At the end of December 2021, the accused and arrested Russian citizen Vladislav Klyushin was silently extradited from Switzerland to the USA. A spokesman for the Russian Embassy in Switzerland, Vladimir Khokhlov, was quoted by TASS and Radio Free Europe / Radio Liberty as saying, âWe are forced to admit that we are facing another episode in Washingtonâs ongoing hunt for Russian citizens in third countries do have. âKhokhlov was wrong – Klyushin is the latest in an ever-growing list of people arrested, detained, and subsequently extradited to the United States after being charged with cybercrime.
Klyushin’s arrest and extradition
On March 21, 2021, Klyushin and his family arrived in Sion, Switzerland on a private jet for a family vacation. He was arrested on arrival. In April 2021, the US Department of Justice (DoJ) officially filed for extradition of Klyushin for “allegedly participating in a global scheme to trade non-public information stolen from US computer networks that has tens of millions of dollars in illicit profits Brought in dollars. âAccording to DoJ. Interestingly, the Russian Federation applied for his extradition in March 2021. The Swiss Federal Office of Justice rejected Russia’s application and granted the US application. On December 18, he was extradited to Boston, Massachusetts.
Klyushin’s alleged crime
The multi-count indictment (22-page pdf) unsealed after Klyushin’s extradition details Klyushin’s alleged association with Russian cyber criminals and his role in a conspiracy “to gain unauthorized access to computers and to commit wire fraud and securities fraud, and with the achievement of “Unauthorized Access to Computers, Wire Transfer Fraud and Securities Fraud.”
His co-defendant Ivan Ermakov (alias Yermakov) was an officer in the Russian GRU (Russian Main Intelligence Directorate – Military Intelligence) and was previously charged in July 2018 for his role in “hacking and influencing the US in 2016″ elections. “
Klyushin, Ermakov, and one other co-defendant all worked for the Russian IT technology company M-13. The marketing content on the M-13 website indicated that its solutions are used by the Russian Federation, including the offices of the President and numerous other federal ministries and ministries.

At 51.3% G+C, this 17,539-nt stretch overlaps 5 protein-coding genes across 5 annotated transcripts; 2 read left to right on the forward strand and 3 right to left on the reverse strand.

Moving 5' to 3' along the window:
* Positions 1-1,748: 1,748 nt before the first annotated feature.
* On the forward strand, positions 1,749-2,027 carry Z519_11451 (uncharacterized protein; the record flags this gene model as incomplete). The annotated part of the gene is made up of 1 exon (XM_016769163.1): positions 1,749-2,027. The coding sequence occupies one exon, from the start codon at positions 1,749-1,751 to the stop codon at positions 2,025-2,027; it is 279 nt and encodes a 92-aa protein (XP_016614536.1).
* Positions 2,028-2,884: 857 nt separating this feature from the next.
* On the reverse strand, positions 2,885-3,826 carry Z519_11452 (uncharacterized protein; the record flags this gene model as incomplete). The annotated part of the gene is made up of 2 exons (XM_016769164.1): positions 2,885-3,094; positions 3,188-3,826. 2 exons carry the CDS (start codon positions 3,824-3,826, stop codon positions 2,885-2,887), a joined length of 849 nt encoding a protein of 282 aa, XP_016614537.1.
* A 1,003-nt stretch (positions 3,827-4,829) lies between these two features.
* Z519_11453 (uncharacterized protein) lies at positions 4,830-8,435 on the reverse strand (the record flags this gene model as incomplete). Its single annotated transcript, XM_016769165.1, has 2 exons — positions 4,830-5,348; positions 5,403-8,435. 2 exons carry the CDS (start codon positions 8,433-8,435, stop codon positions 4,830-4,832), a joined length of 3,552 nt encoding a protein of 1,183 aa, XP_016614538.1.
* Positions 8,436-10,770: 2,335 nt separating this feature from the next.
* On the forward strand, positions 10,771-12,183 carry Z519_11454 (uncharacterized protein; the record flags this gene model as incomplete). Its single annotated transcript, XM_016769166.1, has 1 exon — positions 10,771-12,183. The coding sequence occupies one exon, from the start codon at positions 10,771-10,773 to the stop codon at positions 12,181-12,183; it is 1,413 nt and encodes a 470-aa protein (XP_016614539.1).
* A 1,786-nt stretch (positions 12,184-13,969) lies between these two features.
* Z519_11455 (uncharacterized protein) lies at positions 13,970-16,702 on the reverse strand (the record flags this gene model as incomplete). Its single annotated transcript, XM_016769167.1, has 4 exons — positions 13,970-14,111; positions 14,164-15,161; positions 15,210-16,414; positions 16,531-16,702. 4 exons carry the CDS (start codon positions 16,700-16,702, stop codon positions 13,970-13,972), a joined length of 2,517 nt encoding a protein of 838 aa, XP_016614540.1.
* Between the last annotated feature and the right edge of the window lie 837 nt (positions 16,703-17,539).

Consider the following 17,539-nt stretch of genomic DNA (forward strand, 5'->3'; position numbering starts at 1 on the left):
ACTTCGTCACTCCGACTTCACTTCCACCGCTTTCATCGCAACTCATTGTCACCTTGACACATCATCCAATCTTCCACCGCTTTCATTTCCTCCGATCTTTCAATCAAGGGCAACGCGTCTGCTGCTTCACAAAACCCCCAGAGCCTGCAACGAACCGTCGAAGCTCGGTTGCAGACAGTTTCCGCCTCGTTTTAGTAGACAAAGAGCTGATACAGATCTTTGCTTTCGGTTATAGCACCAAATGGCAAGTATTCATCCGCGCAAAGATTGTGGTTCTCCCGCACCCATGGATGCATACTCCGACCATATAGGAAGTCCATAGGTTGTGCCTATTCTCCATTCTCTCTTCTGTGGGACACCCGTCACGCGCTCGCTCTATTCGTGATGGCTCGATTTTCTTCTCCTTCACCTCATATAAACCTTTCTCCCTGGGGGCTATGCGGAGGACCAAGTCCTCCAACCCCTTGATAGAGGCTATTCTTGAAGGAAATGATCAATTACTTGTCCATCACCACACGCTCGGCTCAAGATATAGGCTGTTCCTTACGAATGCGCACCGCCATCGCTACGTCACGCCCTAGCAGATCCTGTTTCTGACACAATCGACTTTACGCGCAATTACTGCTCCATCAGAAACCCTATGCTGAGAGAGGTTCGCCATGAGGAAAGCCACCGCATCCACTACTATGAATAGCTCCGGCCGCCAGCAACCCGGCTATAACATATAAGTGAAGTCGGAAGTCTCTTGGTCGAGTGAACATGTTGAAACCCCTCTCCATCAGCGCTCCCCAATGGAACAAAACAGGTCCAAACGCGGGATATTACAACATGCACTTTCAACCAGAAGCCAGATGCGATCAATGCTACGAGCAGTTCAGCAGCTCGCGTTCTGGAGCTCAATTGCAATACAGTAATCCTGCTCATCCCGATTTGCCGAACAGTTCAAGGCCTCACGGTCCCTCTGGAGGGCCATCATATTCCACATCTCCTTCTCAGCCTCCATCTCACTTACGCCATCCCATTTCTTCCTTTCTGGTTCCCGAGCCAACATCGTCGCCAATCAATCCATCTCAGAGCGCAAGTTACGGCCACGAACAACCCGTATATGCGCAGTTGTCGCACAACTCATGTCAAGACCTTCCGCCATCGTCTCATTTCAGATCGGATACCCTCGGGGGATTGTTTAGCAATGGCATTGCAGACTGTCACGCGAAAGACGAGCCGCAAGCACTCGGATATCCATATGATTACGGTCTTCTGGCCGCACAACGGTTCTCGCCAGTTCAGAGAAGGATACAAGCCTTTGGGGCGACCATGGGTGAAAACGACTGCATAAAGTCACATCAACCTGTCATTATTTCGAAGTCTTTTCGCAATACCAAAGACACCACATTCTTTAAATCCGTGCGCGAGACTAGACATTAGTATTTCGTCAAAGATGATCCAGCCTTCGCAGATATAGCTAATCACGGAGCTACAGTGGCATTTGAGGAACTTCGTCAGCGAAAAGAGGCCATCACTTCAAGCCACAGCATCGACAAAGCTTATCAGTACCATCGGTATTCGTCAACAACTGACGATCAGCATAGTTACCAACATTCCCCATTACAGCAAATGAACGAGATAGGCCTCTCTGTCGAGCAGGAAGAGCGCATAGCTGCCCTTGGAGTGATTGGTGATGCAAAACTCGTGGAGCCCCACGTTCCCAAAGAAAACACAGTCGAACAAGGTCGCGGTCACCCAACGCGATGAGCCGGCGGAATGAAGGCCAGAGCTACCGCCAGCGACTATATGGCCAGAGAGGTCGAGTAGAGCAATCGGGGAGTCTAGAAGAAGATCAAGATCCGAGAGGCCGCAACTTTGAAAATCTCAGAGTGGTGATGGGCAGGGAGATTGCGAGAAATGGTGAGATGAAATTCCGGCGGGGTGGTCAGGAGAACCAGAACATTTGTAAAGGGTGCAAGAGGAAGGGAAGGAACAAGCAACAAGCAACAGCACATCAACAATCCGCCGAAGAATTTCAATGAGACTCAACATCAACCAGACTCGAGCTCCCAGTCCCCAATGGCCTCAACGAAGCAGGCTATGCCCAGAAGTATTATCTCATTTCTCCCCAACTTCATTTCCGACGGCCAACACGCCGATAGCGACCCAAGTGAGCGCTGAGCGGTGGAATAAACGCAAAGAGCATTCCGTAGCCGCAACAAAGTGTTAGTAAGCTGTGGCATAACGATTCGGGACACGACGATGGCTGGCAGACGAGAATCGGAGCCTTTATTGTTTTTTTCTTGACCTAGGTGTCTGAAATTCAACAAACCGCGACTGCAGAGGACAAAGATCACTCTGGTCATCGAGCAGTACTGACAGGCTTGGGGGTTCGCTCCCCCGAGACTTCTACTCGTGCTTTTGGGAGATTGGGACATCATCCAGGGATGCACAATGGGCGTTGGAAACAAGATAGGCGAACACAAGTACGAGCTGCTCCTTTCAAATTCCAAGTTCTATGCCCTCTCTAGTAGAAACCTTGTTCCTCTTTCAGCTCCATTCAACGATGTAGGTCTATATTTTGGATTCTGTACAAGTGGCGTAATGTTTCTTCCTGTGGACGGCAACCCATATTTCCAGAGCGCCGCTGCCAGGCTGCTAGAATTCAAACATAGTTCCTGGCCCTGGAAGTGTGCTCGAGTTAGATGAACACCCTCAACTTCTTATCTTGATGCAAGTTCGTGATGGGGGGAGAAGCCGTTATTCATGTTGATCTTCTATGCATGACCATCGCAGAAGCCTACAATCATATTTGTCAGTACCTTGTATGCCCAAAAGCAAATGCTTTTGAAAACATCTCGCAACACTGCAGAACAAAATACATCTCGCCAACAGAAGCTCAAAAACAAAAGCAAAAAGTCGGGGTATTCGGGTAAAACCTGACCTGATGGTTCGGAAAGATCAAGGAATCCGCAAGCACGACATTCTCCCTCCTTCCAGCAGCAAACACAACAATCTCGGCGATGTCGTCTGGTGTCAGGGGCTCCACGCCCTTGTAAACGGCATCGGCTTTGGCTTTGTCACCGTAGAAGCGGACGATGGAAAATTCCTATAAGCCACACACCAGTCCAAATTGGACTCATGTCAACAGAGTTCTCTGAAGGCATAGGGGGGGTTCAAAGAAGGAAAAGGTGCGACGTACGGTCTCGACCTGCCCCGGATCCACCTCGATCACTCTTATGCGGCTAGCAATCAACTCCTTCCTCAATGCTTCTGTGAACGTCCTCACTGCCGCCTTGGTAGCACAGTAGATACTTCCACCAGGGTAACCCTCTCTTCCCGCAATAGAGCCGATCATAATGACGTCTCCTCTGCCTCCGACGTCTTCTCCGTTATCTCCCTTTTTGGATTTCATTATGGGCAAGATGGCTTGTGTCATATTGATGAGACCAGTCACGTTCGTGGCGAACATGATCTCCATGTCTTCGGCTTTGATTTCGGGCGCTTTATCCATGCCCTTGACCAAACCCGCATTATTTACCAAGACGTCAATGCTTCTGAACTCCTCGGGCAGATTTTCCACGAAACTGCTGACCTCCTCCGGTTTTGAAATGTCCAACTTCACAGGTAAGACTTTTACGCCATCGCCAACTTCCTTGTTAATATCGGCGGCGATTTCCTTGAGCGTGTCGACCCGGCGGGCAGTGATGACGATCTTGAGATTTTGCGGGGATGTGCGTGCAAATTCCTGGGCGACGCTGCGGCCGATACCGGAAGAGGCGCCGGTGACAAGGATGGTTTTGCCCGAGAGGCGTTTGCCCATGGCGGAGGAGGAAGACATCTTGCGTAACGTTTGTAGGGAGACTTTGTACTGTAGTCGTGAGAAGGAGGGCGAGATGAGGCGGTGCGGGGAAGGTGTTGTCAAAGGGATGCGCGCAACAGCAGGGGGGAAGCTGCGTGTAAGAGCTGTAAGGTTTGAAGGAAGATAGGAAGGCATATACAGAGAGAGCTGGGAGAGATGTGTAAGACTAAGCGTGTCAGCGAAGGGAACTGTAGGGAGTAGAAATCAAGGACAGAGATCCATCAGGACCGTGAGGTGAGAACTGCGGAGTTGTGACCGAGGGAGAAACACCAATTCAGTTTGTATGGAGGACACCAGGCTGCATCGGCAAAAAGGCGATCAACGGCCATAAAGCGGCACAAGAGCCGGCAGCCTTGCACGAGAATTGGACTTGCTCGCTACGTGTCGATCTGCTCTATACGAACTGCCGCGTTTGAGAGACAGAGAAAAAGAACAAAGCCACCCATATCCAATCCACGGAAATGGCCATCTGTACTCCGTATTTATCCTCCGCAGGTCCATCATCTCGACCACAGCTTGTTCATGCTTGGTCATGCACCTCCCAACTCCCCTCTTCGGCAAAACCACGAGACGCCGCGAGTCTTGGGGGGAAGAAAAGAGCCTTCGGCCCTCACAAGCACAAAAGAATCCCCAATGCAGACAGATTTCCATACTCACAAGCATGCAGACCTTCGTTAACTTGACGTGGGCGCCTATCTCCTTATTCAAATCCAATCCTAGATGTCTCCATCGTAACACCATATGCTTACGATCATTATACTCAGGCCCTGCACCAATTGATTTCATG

They allegedly hacked into two separate U.S. filing agents used by U.S. companies to file required filings with the Security Exchange Commission (SEC) and to access information about upcoming public financial statements. The information gained during these forays allegedly gave the co-conspirators the opportunity to conduct financial transactions based on inside information and generate lucrative returns from buying / selling stocks. The success of the co-conspirators is underscored by a message from Klyushin to investors: âWatch out for stocks of [company] now and tomorrow after 1630 and how much they go up. âThe indictments against Klyushin’s co-conspirators list the various companies whose financial documents, destined for SEC filing, were compromised.
Klyushin and Ermakov’s relationship
The relationship between Ermakov and Klyushin – both employed by M-13, both with ties to government agencies within the Russian Federation – deserves recognition. Although publicly available information about the exact nature of their cooperation is limited to the aforementioned indictment, which was unsealed upon Klyushin’s extradition, it suggests that Klyushin may have information on Russian active measures against the US obtained from discussions with his colleague Ermakov .
Given Russia’s concerted efforts to extradite Klyushin on fraud allegations filed immediately after Klyushin’s arrest in Switzerland in March 2021, Klyushin seems special. Indeed, the urgency with which Russia attempted to return Klyushin to his homeland has fueled speculation that, given his documented close collaboration with the Kremlin, he may have insight into the decision-making process within the Russian Federation’s Active Action Campaign and / or the support of Cyber ââcriminals through the Kremlin.